Forum for Science, Industry and Business

Sponsored by:     3M 
Search our Site:

 

Cropland Map of the World to Be Most Detailed Ever

02.07.2013
Data harvested from the sky may give researchers a view into the future of food production while opening insights to the implications of climate change.

The five-year, $3.5 million project funded by NASA will make use of existing satellite imagery to produce the first-ever global survey of croplands. Northern Arizona University assistant research professor Temuulen “Teki” Sankey, a remote sensing ecologist, will put her skills to work as part of a multi-institute team trying to answer the question of “Where is all the food going to come from?” to feed a growing world population.

“This has never been done before at the scale we’re looking at,” said Sankey, noting the 30-meter resolution satellite images will allow her and other researchers to identify eight different crops and changes in acreage over the past four decades.

The LANDSAT images are stored and managed by the U.S. Geological Survey and are publicly available. But examining a world’s worth of them in 30-meter pixels over 40 years takes a cluster of supercomputers and a series of intricate algorithms.

“If you want to map the entire world in this kind of detail, it takes a massive, massive amount of data,” Sankey said. “In recent years, the technology has caught up with the kinds of data that a person could imagine using.”

Yet all that technology will still need an assist. To validate that conclusions drawn from the satellite images are accurate requires “ground data.”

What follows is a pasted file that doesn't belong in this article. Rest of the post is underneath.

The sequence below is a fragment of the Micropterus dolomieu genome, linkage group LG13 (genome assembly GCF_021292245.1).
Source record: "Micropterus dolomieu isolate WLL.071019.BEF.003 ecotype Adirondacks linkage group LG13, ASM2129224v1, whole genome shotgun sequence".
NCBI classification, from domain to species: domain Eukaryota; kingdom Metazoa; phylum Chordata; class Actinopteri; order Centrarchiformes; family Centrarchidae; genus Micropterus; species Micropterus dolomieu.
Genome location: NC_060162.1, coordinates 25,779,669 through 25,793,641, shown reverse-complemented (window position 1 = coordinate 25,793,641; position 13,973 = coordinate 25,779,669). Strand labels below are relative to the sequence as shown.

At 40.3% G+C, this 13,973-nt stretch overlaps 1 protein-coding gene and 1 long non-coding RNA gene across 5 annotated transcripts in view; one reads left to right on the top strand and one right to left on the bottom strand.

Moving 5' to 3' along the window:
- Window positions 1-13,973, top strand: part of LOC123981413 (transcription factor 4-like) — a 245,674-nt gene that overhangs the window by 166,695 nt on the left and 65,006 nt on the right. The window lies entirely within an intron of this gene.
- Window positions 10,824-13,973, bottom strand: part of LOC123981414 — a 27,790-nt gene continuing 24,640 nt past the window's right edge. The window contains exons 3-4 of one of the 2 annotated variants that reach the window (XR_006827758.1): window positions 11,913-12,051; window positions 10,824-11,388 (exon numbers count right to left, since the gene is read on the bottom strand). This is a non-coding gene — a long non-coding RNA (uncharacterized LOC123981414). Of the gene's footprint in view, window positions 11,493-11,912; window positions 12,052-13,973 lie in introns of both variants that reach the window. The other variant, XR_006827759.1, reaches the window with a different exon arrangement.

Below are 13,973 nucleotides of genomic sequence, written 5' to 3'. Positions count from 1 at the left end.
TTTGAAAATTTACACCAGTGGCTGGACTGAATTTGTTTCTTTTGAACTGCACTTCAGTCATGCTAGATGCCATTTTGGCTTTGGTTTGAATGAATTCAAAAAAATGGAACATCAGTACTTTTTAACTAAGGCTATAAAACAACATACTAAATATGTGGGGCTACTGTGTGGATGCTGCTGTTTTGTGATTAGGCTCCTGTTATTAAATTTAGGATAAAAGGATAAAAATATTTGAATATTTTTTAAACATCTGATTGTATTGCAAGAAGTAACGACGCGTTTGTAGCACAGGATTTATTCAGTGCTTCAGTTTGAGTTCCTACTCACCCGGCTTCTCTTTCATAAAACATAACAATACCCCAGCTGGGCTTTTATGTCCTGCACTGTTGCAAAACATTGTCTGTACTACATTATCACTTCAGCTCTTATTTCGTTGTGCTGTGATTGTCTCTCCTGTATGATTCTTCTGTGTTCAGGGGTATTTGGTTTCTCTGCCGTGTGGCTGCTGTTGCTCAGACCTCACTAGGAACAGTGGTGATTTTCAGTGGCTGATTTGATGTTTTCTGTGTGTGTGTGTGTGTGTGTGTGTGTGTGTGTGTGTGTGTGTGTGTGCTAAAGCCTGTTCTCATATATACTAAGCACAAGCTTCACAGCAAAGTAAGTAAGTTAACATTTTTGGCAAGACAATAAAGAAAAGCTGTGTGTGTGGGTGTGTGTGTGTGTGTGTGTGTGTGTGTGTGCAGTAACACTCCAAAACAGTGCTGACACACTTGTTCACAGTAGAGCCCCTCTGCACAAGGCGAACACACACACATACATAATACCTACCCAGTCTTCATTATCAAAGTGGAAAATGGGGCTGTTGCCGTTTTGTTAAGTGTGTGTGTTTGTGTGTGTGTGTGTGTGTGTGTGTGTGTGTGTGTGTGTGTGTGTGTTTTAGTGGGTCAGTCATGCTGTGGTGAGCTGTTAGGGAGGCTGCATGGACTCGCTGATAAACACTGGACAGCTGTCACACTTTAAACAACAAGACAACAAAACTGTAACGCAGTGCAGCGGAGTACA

According to Sankey, “We are going to look at our own map and ask, ‘Really, is it true that 20,000 acres are being cropped in this location?’ Then we need someone from that area to tell us that yes, it’s true, or that our analysis is inaccurate.”

Over the years, members of the research team have compiled a library of such information, but “we are trying to come up with a systematic and intelligent way to survey the Earth,” Sankey said. One possibility is a web page to which the public can contribute.

Sankey’s own research has focused on the study of vegetation cover to determine land-use changes over decades of time. She explained that climate science may gain from the mapping project because of the details it will reveal about natural vegetation lost to cropland expansion. Climate scientists rely on maps in coarser pixels that may not show such details, she said, which means there may be less or more vegetation than currently believed to absorb carbon dioxide.

“With our maps, they can come up with better estimates of what’s going on with carbon storage globally,” Sankey said. “Then they can produce a more accurate model for climate change.”

Other partners in the project include the U.S. Geological Survey, California State University at Monterey Bay, NASA Ames Research Center, NASA Goddard Space Flight Center, the University of New Hampshire, the University of Wisconsin and Bay Area Environmental Institute.

Eric Dieterle | Newswise
Further information:
http://www.nau.edu

More articles from Agricultural and Forestry Science:

nachricht Fighting a destructive crop disease with mathematics
21.06.2017 | University of Cambridge

nachricht Unusual soybean coloration sheds a light on gene silencing
20.06.2017 | University of Illinois College of Agricultural, Consumer and Environmental Sciences

All articles from Agricultural and Forestry Science >>>

The most recent press releases about innovation >>>

Die letzten 5 Focus-News des innovations-reports im Überblick: